image: the Capitol Power Plant to the right (behind road signs), not far from Capitol Hill
A national coalition of more than 40 environmental, public health, labor, social justice and other advocacy groups today announce plans to engage in civil disobedience at the Capitol Power Plant in Washington D.C. on the afternoon of March 2, 2009. The Capitol Climate Action (CCA), the largest mass mobilization on global warming in the country’s history (according to Greenpeace USA), reflects the growing public demand for bold action to address the climate and energy crises.
If you are nearby and want to join in the protest see Capitol Climate Action, March 2nd.
The Capitol Power Plant, which is owned by Congress and sits just blocks from the American seat of power, burns coal to heat and cool numerous buildings on Capitol Hill. The facility no longer generates electricity but its reliance on coal has made it the focus of political controversy and a powerful symbol of coal’s stranglehold impact on the environment and public health.
In response to public pressure, the House of Representatives converted half of the plant’s fuel to cleaner natural gas. But attempts to remove coal from the fuel mix entirely have been blocked by powerful coal-state Senators Robert C. Byrd (D-W.Va.) and Mitch McConnell (R-Ky.).
Wind power jobs overtake coal industry
A recent University of Massachusetts study found investing in clean energy projects like wind power and mass transit creates three to four times more jobs than the same expenditure on the coal industry. The wind power sector has grown to employ more Americans than coal mining as demand for clean energy has jumped over the past decade. See CNN article.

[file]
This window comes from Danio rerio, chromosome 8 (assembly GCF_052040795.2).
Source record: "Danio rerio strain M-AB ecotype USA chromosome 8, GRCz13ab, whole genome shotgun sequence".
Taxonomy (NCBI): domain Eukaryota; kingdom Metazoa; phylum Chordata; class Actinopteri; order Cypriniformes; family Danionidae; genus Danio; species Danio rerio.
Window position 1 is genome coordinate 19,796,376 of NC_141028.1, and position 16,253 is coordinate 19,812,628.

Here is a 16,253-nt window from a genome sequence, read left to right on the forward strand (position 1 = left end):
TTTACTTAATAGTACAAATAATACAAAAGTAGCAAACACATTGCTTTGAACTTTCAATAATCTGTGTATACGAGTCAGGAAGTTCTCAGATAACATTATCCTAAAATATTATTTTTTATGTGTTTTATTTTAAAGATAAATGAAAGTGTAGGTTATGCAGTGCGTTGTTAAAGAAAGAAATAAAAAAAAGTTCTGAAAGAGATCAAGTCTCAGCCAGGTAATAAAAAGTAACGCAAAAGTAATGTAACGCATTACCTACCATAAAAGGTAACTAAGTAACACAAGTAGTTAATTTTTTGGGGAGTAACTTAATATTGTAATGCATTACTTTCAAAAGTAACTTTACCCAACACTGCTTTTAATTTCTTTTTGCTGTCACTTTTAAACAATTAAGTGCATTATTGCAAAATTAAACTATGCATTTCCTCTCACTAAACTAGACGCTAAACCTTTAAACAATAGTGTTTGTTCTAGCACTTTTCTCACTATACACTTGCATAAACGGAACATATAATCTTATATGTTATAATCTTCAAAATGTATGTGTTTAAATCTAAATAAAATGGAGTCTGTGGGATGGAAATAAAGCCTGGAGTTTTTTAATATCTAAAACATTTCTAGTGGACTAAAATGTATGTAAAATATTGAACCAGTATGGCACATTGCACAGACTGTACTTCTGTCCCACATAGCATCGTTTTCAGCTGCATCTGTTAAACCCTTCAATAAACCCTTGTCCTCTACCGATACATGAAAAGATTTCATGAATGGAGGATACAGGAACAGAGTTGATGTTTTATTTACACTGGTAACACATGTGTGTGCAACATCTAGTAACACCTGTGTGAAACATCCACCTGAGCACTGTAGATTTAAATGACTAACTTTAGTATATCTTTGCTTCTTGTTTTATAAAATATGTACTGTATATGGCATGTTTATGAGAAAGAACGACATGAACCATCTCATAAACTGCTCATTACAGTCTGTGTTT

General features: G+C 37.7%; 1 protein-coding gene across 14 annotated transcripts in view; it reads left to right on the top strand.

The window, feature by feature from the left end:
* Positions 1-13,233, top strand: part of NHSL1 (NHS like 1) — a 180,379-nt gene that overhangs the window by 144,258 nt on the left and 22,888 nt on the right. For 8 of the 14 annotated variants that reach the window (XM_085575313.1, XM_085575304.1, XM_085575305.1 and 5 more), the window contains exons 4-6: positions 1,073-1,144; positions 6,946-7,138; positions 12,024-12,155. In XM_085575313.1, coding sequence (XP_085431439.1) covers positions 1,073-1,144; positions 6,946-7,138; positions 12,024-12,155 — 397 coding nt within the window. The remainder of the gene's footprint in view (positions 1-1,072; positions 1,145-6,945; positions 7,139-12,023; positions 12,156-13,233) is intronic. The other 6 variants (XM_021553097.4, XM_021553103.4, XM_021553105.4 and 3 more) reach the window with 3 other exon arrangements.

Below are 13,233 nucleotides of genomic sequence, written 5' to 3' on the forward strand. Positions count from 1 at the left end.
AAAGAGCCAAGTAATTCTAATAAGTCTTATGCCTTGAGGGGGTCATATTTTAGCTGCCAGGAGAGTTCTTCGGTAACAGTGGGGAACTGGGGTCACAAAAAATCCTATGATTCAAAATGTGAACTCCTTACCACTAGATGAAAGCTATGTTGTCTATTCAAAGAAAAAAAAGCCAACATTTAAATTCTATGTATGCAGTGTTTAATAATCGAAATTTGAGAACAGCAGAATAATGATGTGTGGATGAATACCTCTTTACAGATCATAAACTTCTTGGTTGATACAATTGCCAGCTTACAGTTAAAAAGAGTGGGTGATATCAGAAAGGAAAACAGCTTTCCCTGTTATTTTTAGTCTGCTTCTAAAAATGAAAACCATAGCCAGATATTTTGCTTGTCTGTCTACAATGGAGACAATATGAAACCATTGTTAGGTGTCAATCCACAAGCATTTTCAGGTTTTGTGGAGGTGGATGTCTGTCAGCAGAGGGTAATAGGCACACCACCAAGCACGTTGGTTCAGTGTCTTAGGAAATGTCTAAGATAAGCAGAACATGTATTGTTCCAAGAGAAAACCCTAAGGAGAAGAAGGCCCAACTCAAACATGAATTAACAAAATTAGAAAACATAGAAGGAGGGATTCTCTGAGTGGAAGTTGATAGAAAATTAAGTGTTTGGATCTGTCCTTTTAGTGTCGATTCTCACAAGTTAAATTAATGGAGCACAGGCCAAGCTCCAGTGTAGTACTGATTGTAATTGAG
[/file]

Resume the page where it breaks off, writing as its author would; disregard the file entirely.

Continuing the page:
The big spike in wind jobs was a result of a record-setting 50% increase in installed wind capacity, with 8,358 megawatts coming online in 2008 (enough to power some 2 million homes). That’s a third of the nation’s total 25,170 megawatts of wind power generation. Another sign that wind power is no longer a niche green energy play: Wind accounted for 42% of all new electricity generation installed last year in the U.S.
Texas continues to lead the country, with 7,116 megawatts of wind capacity but Iowa in 2008 overtook California for the No. 2 spot, with 2,790 megawatts of wind generation. Other new wind powers include Oregon, Minnesota, Colorado and Washington state.
The U.S. wind industry is dominated by European wind developers and turbine makers – General Electric (GE) and Clipper are the only two domestic turbine manufacturers. European companies have been moving production close to their customers – the percentage of domestically manufactured wind turbine components rose from 30% to 50% between 2005 and 2008, according to the American Wind Energy Association.